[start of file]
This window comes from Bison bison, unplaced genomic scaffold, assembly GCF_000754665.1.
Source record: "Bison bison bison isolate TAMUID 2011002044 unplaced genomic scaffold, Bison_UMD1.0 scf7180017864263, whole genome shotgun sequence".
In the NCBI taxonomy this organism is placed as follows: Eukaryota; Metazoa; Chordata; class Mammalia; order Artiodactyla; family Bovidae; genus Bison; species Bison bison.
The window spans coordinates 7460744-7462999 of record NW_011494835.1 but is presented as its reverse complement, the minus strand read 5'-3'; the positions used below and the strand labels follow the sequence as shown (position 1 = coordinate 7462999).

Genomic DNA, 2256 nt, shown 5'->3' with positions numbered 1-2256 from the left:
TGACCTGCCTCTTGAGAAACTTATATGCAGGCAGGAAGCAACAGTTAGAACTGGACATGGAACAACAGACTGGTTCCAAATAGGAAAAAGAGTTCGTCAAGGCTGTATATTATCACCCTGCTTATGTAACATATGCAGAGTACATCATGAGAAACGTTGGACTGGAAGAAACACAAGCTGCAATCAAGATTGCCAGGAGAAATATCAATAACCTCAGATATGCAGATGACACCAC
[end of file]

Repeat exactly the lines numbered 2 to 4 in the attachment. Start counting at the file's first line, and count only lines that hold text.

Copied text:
Source record: "Bison bison bison isolate TAMUID 2011002044 unplaced genomic scaffold, Bison_UMD1.0 scf7180017864263, whole genome shotgun sequence".
In the NCBI taxonomy this organism is placed as follows: Eukaryota; Metazoa; Chordata; class Mammalia; order Artiodactyla; family Bovidae; genus Bison; species Bison bison.
The window spans coordinates 7460744-7462999 of record NW_011494835.1 but is presented as its reverse complement, the minus strand read 5'-3'; the positions used below and the strand labels follow the sequence as shown (position 1 = coordinate 7462999).